Behind the Closet Door of 1920’s Harlem

Published in: May-June 2004 issue.

Gay Voices

Gay Voices of the Harlem Renaissance
by A. B. Christa Schwarz
Indiana University Press
209 pages, $21.95 (paper)

Splendid Drunken Twenties


The Splendid Drunken Twenties: Selections from the Daybooks, 1922–1930:  Carl Van Vechten
Edited by Bruce Kellner
University of Illinois Press
328 pages, $34.95

Collected Writings of Wallace Thurman


The Collected Writings of Wallace Thurman:
A Harlem Renaissance Reader
Edited by Amritjit Singh and
Daniel M. Scott III
Rutgers University Press
509 pages, $30 (paper)


THE HARLEM RENAISSANCE began in the early 1920’s and ended some ten or fifteen years later, depending on whom you ask. That short time span saw the emergence of writers, artists, art collectors, and bon vivants of all colors, genders, and sexual orientations. There’s still a lot that we don’t know about the era’s gay writers, in part because they were so closeted or, at best, ambiguous about their sexual orientation.

The only openly gay (though married) writer, Richard Bruce Nugent, was not considered one of the major figures of the Harlem Renaissance, but he is renowned for his tale, “Smoke, Lillies and Jade,” the first gay short story by an African-American writer, which was published in the magazine Fire!! (edited by Wallace Thurman, author of the 1932 novel, Infants of the Spring). Nugent’s life and work were discussed by Thomas H. Wirth in his Gay Rebel of the Harlem Renaissance (2002), which I reviewed in this journal (Nov.–Dec. 2002). Little attention has been paid to date to the work of the lesbian, bisexual, or orientation-unknown women writers of the Renaissance, such as Nella Larsen and Angelina Weld Grimké. As Christa Schwarz writes in Gay Voices of the Harlem Renaissance, referencing sociologist bell hooks: “lesbians were viewed as particularly deviant” because they would not be participating in child-bearing. In the milieu of Harlem, Schwarz notes, gay men were slightly more acceptable than lesbians.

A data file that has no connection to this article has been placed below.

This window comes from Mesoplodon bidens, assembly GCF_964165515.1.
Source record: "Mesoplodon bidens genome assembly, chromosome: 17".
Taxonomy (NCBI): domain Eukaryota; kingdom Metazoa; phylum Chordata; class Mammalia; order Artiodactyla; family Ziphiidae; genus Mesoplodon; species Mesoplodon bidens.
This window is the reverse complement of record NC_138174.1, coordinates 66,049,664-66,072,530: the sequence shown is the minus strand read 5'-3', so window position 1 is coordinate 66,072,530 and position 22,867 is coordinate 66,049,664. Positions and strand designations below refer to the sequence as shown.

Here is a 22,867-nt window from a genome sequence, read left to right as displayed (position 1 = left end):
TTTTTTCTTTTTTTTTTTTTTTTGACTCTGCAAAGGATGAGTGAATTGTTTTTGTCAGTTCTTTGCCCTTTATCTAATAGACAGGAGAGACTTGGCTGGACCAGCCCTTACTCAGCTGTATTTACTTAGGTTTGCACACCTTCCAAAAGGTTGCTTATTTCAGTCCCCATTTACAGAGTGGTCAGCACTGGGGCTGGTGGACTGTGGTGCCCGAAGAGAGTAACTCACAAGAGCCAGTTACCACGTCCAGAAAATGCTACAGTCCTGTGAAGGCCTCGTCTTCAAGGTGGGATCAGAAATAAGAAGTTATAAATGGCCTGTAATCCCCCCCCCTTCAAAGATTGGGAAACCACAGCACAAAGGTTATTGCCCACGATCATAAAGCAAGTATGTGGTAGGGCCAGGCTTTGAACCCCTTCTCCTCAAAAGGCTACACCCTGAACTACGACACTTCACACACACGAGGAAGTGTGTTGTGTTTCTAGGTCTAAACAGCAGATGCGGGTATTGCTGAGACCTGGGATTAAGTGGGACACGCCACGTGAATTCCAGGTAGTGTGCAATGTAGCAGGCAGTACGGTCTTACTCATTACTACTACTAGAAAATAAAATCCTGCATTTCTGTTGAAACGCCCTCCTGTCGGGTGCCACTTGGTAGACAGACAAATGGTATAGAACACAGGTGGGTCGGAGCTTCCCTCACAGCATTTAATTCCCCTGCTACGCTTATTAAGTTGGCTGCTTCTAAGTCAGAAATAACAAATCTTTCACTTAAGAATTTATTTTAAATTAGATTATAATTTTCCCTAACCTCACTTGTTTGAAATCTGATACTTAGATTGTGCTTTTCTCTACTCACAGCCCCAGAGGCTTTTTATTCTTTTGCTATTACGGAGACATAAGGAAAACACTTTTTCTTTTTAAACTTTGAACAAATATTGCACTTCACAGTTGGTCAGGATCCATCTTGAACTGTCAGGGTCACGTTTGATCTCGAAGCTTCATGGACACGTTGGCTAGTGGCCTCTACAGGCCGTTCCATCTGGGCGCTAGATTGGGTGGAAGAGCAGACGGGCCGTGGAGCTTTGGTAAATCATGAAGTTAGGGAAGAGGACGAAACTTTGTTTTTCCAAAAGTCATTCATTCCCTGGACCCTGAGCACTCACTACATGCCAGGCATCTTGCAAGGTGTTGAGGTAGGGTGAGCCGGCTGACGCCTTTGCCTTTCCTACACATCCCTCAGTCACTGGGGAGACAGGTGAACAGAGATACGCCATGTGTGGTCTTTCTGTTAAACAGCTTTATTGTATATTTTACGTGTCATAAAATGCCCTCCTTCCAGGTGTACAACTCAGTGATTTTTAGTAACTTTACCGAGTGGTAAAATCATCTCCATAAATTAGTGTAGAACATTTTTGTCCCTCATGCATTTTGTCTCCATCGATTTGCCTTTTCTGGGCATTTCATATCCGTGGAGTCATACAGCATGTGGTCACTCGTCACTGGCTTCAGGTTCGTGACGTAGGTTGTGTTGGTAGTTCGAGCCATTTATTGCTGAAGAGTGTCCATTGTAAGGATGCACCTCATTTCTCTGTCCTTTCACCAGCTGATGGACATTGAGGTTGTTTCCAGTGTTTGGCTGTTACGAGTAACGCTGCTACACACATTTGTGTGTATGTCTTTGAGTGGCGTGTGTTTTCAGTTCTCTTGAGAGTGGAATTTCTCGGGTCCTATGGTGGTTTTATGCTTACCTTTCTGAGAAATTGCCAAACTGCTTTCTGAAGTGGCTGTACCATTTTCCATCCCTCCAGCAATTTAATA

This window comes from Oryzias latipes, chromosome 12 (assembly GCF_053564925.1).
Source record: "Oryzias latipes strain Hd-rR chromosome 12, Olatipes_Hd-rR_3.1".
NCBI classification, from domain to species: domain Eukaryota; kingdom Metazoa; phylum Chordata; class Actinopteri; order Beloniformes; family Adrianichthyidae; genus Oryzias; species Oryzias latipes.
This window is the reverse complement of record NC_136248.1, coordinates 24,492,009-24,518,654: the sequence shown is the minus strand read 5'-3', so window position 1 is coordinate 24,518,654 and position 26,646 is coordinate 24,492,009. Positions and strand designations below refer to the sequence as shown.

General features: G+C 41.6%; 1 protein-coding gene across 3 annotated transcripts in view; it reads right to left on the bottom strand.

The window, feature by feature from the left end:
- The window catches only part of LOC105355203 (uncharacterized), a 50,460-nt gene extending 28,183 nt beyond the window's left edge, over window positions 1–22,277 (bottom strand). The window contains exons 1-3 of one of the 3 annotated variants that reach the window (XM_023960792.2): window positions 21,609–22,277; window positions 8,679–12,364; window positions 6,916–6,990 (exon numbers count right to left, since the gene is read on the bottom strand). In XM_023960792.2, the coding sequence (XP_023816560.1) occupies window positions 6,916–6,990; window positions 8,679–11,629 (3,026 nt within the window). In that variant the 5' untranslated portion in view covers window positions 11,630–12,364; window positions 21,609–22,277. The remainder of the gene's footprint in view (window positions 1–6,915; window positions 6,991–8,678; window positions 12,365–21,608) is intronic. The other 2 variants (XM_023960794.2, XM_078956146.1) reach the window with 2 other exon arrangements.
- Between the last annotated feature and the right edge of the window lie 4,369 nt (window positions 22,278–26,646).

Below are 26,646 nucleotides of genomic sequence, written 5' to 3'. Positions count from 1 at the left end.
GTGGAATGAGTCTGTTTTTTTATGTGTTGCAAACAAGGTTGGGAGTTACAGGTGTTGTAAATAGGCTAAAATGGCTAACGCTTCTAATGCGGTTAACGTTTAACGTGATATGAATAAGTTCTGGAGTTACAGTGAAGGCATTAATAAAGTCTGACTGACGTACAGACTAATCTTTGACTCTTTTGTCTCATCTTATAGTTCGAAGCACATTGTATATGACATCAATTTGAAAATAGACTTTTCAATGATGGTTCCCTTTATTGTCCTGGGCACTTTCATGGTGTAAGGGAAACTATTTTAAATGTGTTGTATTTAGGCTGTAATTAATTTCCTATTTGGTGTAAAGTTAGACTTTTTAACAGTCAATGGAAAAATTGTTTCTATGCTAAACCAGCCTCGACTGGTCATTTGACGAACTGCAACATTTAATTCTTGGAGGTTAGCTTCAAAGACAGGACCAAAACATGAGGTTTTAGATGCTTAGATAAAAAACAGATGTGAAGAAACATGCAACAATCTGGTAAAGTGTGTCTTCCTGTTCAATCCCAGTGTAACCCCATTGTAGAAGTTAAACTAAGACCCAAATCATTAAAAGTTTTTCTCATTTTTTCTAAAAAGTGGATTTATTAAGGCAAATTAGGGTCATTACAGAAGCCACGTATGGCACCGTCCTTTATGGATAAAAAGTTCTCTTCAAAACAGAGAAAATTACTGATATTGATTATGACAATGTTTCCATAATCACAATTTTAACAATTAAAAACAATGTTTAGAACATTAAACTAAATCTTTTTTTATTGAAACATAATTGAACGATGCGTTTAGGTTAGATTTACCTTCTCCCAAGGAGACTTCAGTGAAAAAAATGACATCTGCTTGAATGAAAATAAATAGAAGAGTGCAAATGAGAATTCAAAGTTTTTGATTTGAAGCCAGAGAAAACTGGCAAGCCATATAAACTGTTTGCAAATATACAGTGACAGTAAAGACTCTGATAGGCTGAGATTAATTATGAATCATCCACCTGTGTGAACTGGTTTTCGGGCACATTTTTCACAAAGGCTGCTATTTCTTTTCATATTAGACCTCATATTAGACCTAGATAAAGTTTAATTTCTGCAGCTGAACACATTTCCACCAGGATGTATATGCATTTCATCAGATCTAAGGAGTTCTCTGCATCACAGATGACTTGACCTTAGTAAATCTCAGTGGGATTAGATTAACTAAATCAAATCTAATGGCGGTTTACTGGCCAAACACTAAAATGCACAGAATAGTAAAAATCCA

While the three books under review here are all published by university presses, Schwarz’s is the most scholarly, with fifty pages of notes and references. Much easier to browse than read straight through, she comes up with fascinating nuggets of information not found in other sources. She concentrates on four writers, Langston Hughes, Nugent, Countée Cullen, and Claude McKay, with chapters that describe Harlem both as a cultural center and as a “sexual pleasure center.”

Countée Cullen, who admired Keats and Tennyson, was regarded as the “poet laureate” of the Renaissance and was “apparently never

Self-portrait by Carl Van Vechten, Sept. 19, 1934/